Capistrano has its swallows. Pier 39 has its sea lions. And Manteca has its gophers.
The approach of warmer weather brings with it the increase in mounds of dirt popping up in lawns and gardens in Manteca much like oil gushers in Texas.
The gophers are back to munch their way through Manteca.
My first encounter with a gopher happened 21 years ago. I had just pulled out of the driveway dressed to referee a Manteca Recreation adult basketball game complete with black slacks, stripped shirt and a whistle around my neck when I noticed a mound of dirt below one of the Modesto Ash trees. I did a double take when I saw a furry head pop up.
So I did what any red-blooded Mantecan would do who has invested time and money in his yard, I stopped the car, grabbed a hose, turned the water on and stuck it in the hole. Within seconds the gopher popped up in another location. I moved the hose to that hole. He then popped up in a third hole.
Obviously it was time to play whack a gopher. So I went into the shed and grabbed the first thing I could find — an ax.
I stood over the holes with my back to the street corner. The second the gopher popped his head up I started swinging. This went on for about a minute or so until I sensed someone watching me. I lowered the ax and turned around. There — in a late model BMW — was a gentleman who I would later find out was the pastor of the church that was having its first service in the old Mormon meeting house that day. He was staring at me mouth open along with the rest of his family. Because shrubs blocked part of their view what they saw was a madman dressed as a basketball referee doing his best imitation of Lizzie Borden swinging away at the ground with an ax. That was the first of many skirmishes I had with gophers.
The low point in my 21-year war with gophers came when I had ripped out the lawn three feet back from the sidewalk in the front and side yards and planted gazinas. I had no idea that gazinas ranked as one of the top three favorite food delicacies for gophers to vacuum up. Over the course of three months the gophers devoured five of the 16 flats of gazinas I planted.
I went nuts trying to kill gophers. I did everything from smoke bombs to traps to broken glass to Juicy Fruit gum.
It was a losing battle. Between 160 rose bushes, two dozen trees, and a hundred or so other shrubs not to mention plants and vegetables I had created the gopher equivalent of Family Buffet and a Five Star restaurant in one location complete with dozens of long-established gopher runs from the days when the land the home was built on was part of an almond orchard.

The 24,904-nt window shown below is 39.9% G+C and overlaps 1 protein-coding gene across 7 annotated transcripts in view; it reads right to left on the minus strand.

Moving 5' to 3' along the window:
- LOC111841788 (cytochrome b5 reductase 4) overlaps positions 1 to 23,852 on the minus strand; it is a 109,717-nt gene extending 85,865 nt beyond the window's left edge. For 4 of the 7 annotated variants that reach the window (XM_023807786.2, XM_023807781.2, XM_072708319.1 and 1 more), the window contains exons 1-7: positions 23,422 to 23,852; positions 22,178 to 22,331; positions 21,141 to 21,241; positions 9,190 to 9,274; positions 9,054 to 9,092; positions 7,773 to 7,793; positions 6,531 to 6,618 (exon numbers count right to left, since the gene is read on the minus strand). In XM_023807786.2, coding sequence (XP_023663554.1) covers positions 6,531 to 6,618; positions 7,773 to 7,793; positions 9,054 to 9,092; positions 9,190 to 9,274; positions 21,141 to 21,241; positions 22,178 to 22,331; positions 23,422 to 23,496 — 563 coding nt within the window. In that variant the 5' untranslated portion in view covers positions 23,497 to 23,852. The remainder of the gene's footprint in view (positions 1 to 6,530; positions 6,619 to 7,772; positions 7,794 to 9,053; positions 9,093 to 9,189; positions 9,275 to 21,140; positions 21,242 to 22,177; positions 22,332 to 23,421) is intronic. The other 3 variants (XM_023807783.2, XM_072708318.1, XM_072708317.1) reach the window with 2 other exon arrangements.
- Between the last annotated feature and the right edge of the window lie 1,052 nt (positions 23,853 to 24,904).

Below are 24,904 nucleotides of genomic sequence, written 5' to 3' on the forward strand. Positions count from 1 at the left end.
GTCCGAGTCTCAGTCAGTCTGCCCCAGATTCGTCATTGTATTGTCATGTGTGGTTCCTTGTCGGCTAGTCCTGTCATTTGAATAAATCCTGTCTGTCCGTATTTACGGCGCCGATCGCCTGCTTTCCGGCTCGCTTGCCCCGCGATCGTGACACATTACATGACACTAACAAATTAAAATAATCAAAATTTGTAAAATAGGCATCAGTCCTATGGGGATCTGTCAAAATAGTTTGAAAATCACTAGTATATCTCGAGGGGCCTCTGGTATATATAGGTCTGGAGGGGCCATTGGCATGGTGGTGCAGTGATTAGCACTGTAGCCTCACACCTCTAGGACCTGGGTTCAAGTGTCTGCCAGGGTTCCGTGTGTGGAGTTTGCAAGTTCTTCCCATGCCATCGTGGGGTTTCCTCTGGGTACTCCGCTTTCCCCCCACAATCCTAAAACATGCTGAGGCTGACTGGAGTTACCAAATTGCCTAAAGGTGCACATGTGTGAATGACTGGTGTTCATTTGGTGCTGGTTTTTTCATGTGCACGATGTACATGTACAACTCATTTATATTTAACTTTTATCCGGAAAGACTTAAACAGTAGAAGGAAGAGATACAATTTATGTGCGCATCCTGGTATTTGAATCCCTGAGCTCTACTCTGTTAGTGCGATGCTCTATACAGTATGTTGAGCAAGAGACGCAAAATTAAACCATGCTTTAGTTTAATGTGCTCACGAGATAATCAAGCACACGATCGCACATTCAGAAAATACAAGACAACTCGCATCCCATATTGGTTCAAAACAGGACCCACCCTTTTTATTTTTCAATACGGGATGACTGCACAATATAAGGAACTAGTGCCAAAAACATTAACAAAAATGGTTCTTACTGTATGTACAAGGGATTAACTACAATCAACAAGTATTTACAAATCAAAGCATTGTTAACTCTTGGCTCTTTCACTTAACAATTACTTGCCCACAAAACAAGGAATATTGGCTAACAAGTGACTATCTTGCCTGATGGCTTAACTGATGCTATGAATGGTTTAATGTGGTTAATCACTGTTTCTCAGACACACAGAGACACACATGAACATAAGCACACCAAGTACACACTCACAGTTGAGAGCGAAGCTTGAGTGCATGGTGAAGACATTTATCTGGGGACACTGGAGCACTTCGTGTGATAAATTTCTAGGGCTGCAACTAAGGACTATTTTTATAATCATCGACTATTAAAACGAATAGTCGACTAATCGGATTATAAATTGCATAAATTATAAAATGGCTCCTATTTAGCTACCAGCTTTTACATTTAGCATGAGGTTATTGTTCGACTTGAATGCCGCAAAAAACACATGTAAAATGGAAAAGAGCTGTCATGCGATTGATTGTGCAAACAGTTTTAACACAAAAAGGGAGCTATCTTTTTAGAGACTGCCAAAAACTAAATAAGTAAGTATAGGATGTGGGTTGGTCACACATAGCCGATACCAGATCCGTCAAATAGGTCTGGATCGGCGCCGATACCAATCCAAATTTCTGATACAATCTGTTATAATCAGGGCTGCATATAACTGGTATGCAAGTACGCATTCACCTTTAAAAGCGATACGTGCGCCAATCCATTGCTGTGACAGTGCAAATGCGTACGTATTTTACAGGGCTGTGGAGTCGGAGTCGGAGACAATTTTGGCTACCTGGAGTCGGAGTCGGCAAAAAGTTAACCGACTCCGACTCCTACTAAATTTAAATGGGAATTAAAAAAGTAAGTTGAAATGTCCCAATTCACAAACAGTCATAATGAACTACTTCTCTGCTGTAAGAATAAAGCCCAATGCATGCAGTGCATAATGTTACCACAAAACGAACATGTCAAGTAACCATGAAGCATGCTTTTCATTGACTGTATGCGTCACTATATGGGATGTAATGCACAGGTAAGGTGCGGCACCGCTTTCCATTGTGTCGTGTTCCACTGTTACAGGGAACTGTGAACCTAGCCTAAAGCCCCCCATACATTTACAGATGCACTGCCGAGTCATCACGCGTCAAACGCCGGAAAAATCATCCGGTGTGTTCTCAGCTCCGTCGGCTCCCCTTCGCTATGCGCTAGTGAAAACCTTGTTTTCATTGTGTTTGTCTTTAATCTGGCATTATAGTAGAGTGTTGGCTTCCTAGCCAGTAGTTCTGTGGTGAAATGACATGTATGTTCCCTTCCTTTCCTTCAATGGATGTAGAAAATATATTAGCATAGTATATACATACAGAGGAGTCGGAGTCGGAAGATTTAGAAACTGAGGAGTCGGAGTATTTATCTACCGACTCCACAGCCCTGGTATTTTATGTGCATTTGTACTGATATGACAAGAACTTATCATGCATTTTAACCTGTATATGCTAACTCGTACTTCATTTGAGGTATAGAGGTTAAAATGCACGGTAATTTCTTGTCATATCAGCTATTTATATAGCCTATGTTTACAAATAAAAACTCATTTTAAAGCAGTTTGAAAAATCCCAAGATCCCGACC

My battles with gophers were epic. I resorted to digging up every rose bush and shrub that I could and replanting them with chicken wire beneath them to frustrate gophers that could give locust a run for their money.
One morning as I returned from the gym, an elderly man shuffled toward me in front of our home and uttered two words, “dog sh--.”
It stopped me in my tracks. I sized him up trying to figure if this frail elderly gentleman who looked like he was pushing 80 had a weapon on him or was simply crazy.
Then he said it again, “dog sh--.”
I just stood there, stunned.
He spoke again
“Dog sh--. Aren’t you Dennis Wyatt from the Manteca Bulletin?”
Now I was really concerned.
“It works,” he continued. “I’ve been reading about your gopher problems in the Bulletin. I put dog sh-- down gopher holes and it keeps them away.”
I told him I’d keep that in mind and thanked him for the advice. And no, I didn’t put dog droppings in gopher holes although I could see how that might work.
Readers who have had gopher encounters tend to share their stories.
One involved a gentleman with the first name of Jack who had come home from working on trucks at Perry & Sons, noticed a gopher mound in the backyard, put a hose in the hole, turned on the water and went inside to have dinner. He forgot about the hose in the backyard. The next day when he got home from work, he stepped off his concrete patio and proceeded to sink a good 9 inches into the lawn
Then there was Antone Raymus
I wrote about how I got a hose stuck in a hole while I was trying to drown a gopher. When I spent about 15 minutes trying to dig it out I got a knife and was getting ready to cut the hose when Cynthia appeared and wanted to know why I was going to ruin a $30 hose. Frustrated, I continued digging. Thirty minutes later the hole was about six feet wide and she was telling me I was nuts and told me to cut the hose.
Antone laughed when he read that.
He told me the same thing transpired between him and his wife Marie while he was trying to kill a gopher.
Say what you want about gophers, but if Manteca ever adopted an official city rodent it would be my top choice although roof rats would come in a close second.